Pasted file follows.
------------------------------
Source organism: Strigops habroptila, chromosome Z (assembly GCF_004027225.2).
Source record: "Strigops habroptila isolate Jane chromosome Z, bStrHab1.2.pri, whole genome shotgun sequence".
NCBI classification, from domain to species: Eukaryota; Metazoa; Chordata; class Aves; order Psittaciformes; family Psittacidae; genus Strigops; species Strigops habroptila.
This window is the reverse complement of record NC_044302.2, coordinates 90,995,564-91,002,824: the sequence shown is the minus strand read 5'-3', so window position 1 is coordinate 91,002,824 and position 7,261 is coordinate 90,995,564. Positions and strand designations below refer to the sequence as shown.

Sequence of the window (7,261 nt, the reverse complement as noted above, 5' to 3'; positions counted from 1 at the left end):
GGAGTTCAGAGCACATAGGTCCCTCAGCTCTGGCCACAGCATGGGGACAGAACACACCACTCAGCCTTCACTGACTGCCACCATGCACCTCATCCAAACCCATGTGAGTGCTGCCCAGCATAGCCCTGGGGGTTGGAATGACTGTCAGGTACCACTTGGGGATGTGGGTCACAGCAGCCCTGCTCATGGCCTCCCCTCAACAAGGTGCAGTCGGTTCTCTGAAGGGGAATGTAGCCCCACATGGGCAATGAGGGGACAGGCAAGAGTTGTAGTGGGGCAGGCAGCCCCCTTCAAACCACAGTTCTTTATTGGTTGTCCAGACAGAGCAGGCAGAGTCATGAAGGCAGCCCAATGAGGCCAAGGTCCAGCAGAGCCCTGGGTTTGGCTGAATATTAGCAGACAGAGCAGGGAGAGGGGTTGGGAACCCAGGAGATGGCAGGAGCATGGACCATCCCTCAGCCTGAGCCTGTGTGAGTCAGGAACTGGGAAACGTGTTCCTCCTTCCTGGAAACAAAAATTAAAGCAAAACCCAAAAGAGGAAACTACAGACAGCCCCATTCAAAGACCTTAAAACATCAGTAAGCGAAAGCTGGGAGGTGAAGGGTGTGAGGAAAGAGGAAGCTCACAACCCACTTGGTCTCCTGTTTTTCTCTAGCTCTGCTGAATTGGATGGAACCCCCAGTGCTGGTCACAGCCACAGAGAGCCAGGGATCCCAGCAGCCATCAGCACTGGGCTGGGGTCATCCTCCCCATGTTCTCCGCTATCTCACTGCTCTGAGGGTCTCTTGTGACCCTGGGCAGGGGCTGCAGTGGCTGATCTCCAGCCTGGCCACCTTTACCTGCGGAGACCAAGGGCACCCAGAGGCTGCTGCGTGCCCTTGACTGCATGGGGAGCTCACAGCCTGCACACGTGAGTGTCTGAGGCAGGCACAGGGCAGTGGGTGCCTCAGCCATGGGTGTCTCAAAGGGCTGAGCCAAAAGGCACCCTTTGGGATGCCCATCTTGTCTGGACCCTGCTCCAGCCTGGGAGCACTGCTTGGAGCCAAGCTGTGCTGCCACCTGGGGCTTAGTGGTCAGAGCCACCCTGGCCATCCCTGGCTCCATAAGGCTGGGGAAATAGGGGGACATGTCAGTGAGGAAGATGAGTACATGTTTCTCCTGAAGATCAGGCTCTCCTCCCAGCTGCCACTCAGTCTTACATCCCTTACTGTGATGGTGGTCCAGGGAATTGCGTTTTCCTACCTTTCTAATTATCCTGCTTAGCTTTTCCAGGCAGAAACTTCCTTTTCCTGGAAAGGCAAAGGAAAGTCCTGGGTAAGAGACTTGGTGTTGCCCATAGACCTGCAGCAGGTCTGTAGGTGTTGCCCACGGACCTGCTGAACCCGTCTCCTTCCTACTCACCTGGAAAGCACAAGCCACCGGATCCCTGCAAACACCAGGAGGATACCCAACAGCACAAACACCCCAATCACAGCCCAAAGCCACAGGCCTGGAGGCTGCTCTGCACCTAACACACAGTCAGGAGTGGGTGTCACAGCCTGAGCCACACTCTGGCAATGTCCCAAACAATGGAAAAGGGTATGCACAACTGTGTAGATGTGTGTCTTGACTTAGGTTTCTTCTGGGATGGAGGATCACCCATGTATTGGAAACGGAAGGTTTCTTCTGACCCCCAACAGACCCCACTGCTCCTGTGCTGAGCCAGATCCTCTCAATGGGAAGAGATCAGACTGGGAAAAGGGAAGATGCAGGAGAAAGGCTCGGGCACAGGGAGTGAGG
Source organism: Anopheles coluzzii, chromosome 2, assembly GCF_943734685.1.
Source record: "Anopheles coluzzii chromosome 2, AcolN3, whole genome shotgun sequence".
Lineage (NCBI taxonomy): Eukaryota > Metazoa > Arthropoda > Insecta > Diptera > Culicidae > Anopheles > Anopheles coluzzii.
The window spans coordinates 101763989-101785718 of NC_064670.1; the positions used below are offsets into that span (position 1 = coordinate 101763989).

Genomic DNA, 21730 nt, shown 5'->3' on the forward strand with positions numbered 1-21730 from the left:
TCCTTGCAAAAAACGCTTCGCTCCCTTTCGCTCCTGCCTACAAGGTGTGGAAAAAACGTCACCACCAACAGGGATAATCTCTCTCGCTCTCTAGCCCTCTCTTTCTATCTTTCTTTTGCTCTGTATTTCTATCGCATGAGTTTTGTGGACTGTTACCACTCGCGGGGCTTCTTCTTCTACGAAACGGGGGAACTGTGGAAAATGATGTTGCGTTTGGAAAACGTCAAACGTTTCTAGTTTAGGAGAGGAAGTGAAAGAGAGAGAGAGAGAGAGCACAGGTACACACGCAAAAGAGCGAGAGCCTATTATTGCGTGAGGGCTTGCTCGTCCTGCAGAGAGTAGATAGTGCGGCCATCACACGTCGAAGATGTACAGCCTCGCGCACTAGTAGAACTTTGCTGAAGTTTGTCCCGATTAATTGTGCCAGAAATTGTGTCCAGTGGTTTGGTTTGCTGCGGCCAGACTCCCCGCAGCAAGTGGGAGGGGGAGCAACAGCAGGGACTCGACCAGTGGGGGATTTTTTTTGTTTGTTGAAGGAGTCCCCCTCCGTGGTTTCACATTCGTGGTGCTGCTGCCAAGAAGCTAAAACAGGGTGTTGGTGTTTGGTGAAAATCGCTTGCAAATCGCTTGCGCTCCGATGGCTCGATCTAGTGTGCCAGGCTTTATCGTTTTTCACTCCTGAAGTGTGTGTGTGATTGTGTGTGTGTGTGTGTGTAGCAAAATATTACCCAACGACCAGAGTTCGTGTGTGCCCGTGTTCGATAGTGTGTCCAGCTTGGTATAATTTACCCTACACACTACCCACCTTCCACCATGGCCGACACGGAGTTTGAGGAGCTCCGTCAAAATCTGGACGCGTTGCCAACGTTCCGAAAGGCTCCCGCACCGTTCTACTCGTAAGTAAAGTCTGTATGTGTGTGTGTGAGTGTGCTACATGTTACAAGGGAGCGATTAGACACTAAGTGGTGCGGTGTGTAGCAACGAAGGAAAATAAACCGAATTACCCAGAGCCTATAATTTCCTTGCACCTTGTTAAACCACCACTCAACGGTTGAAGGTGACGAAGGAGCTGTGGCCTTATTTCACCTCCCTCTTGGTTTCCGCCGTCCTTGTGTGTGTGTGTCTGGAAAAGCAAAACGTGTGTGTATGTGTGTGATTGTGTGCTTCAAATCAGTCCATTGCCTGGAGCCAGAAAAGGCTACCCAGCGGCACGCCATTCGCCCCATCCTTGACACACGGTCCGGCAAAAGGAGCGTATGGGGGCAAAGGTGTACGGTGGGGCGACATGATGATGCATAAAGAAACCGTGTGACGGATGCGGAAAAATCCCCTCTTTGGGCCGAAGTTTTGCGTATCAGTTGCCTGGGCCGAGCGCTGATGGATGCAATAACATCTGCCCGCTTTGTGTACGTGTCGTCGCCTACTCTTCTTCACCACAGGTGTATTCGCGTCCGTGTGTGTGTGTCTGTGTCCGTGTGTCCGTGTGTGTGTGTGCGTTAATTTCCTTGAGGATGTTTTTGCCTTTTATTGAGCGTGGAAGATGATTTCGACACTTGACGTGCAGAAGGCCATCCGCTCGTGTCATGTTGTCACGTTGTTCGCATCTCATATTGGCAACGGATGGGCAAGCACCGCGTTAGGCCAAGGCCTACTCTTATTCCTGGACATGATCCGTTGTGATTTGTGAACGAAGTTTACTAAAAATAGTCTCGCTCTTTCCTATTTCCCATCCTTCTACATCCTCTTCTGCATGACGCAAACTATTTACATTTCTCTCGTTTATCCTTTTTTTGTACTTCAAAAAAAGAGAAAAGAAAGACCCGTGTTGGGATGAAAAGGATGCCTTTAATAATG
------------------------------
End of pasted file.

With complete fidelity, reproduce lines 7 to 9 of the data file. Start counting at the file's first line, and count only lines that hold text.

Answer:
Source organism: Anopheles coluzzii, chromosome 2, assembly GCF_943734685.1.
Source record: "Anopheles coluzzii chromosome 2, AcolN3, whole genome shotgun sequence".
Lineage (NCBI taxonomy): Eukaryota > Metazoa > Arthropoda > Insecta > Diptera > Culicidae > Anopheles > Anopheles coluzzii.